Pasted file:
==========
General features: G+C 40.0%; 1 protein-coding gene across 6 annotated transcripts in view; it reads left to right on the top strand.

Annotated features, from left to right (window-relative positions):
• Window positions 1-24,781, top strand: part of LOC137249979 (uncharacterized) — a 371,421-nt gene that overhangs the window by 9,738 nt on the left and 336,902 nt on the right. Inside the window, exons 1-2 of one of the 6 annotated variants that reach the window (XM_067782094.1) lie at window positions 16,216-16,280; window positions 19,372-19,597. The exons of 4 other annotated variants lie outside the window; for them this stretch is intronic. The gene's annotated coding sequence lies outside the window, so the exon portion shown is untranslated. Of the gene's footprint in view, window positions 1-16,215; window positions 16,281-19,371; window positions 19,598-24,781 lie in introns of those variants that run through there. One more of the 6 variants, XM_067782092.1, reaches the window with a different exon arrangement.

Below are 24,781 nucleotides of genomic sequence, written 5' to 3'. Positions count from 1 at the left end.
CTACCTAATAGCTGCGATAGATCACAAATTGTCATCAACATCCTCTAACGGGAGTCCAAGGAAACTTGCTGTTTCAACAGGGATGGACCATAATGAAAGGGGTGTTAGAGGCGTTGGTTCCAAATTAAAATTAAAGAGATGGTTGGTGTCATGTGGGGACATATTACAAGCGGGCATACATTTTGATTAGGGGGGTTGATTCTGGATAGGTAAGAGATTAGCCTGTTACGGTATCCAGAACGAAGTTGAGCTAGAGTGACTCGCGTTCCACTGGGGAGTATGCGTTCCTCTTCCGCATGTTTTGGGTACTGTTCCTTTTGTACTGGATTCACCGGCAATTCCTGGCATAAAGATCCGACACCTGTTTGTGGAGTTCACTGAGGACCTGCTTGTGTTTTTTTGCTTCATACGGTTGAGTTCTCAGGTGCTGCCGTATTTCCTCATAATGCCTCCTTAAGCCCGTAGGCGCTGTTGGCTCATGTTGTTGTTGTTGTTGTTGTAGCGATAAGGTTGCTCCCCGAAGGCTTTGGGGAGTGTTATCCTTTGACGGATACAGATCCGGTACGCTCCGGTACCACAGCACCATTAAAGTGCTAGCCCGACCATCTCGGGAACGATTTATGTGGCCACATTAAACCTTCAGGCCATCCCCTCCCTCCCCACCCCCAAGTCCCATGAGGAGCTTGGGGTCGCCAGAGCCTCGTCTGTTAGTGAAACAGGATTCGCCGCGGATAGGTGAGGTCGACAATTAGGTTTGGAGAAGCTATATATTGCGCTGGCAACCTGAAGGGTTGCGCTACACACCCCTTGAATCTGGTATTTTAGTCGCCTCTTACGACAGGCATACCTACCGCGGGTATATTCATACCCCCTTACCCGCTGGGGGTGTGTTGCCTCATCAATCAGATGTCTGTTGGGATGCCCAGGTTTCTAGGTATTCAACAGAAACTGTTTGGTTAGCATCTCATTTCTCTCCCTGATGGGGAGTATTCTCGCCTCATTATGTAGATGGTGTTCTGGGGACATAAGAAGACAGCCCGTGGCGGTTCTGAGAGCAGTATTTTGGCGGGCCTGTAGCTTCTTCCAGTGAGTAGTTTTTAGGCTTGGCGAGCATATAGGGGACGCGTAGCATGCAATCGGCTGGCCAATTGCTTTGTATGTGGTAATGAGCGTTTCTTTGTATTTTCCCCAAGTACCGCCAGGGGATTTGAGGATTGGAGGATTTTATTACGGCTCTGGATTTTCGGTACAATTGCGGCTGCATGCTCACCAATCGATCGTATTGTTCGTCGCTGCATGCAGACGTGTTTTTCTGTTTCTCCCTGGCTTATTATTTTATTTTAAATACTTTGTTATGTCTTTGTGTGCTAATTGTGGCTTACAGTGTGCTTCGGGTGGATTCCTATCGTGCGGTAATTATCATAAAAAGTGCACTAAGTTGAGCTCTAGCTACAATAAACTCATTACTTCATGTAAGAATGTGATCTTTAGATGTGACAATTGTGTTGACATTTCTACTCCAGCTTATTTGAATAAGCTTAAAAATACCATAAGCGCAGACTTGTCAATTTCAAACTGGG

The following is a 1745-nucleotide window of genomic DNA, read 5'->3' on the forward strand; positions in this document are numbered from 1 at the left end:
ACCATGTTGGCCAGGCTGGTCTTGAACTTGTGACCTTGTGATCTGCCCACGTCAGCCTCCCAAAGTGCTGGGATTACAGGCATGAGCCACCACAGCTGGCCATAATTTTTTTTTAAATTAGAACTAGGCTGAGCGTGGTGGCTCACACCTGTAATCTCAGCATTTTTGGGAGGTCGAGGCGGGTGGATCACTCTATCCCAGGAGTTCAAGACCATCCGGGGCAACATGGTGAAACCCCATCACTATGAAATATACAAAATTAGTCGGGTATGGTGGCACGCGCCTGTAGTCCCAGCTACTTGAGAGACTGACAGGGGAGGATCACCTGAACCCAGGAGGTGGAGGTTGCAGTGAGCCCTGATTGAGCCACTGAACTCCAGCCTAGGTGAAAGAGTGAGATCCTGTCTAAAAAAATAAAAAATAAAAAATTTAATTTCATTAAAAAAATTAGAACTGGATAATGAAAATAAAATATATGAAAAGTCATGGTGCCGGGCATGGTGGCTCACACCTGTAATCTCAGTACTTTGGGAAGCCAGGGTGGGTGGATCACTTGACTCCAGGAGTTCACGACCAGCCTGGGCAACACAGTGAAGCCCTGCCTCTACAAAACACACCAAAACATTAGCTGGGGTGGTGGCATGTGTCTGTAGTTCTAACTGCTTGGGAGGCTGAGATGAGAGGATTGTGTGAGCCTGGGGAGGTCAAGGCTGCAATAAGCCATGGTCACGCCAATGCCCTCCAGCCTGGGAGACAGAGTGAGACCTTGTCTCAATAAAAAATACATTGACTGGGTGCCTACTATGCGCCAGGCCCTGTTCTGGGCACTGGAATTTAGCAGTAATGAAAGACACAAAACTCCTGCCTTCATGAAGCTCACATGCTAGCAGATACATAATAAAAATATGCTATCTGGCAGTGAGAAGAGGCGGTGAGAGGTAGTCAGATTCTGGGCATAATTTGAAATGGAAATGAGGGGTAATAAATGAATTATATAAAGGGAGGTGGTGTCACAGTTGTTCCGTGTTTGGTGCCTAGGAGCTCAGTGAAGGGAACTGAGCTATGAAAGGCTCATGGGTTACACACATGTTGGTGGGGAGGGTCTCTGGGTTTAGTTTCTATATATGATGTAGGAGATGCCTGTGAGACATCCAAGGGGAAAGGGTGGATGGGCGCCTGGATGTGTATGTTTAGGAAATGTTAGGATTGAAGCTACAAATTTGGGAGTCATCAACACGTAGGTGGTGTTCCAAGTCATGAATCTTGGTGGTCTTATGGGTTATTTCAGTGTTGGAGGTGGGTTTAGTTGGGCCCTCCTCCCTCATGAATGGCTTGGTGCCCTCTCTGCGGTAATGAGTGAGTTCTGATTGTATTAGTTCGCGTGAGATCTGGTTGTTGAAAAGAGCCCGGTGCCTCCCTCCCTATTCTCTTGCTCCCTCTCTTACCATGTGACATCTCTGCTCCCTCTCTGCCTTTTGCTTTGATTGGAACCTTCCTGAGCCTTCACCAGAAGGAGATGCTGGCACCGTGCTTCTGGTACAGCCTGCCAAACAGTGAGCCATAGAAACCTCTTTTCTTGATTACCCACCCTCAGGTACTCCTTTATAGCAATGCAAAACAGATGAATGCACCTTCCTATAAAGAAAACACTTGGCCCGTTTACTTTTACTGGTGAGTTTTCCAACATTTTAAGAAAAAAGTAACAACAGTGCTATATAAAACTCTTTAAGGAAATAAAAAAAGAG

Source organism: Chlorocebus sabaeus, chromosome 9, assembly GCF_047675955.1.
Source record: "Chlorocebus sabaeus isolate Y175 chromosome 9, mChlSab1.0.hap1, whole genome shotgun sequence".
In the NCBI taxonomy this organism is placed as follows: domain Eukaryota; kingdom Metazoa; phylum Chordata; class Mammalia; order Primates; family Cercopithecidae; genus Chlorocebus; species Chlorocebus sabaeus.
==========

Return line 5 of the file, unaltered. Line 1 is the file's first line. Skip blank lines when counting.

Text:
CTACCTAATAGCTGCGATAGATCACAAATTGTCATCAACATCCTCTAACGGGAGTCCAAGGAAACTTGCTGTTTCAACAGGGATGGACCATAATGAAAGGGGTGTTAGAGGCGTTGGTTCCAAATTAAAATTAAAGAGATGGTTGGTGTCATGTGGGGACATATTACAAGCGGGCATACATTTTGATTAGGGGGGTTGATTCTGGATAGGTAAGAGATTAGCCTGTTACGGTATCCAGAACGAAGTTGAGCTAGAGTGACTCGCGTTCCACTGGGGAGTATGCGTTCCTCTTCCGCATGTTTTGGGTACTGTTCCTTTTGTACTGGATTCACCGGCAATTCCTGGCATAAAGATCCGACACCTGTTTGTGGAGTTCACTGAGGACCTGCTTGTGTTTTTTTGCTTCATACGGTTGAGTTCTCAGGTGCTGCCGTATTTCCTCATAATGCCTCCTTAAGCCCGTAGGCGCTGTTGGCTCATGTTGTTGTTGTTGTTGTTGTAGCGATAAGGTTGCTCCCCGAAGGCTTTGGGGAGTGTTATCCTTTGACGGATACAGATCCGGTACGCTCCGGTACCACAGCACCATTAAAGTGCTAGCCCGACCATCTCGGGAACGATTTATGTGGCCACATTAAACCTTCAGGCCATCCCCTCCCTCCCCACCCCCAAGTCCCATGAGGAGCTTGGGGTCGCCAGAGCCTCGTCTGTTAGTGAAACAGGATTCGCCGCGGATAGGTGAGGTCGACAATTAGGTTTGGAGAAGCTATATATTGCGCTGGCAACCTGAAGGGTTGCGCTACACACCCCTTGAATCTGGTATTTTAGTCGCCTCTTACGACAGGCATACCTACCGCGGGTATATTCATACCCCCTTACCCGCTGGGGGTGTGTTGCCTCATCAATCAGATGTCTGTTGGGATGCCCAGGTTTCTAGGTATTCAACAGAAACTGTTTGGTTAGCATCTCATTTCTCTCCCTGATGGGGAGTATTCTCGCCTCATTATGTAGATGGTGTTCTGGGGACATAAGAAGACAGCCCGTGGCGGTTCTGAGAGCAGTATTTTGGCGGGCCTGTAGCTTCTTCCAGTGAGTAGTTTTTAGGCTTGGCGAGCATATAGGGGACGCGTAGCATGCAATCGGCTGGCCAATTGCTTTGTATGTGGTAATGAGCGTTTCTTTGTATTTTCCCCAAGTACCGCCAGGGGATTTGAGGATTGGAGGATTTTATTACGGCTCTGGATTTTCGGTACAATTGCGGCTGCATGCTCACCAATCGATCGTATTGTTCGTCGCTGCATGCAGACGTGTTTTTCTGTTTCTCCCTGGCTTATTATTTTATTTTAAATACTTTGTTATGTCTTTGTGTGCTAATTGTGGCTTACAGTGTGCTTCGGGTGGATTCCTATCGTGCGGTAATTATCATAAAAAGTGCACTAAGTTGAGCTCTAGCTACAATAAACTCATTACTTCATGTAAGAATGTGATCTTTAGATGTGACAATTGTGTTGACATTTCTACTCCAGCTTATTTGAATAAGCTTAAAAATACCATAAGCGCAGACTTGTCAATTTCAAACTGGG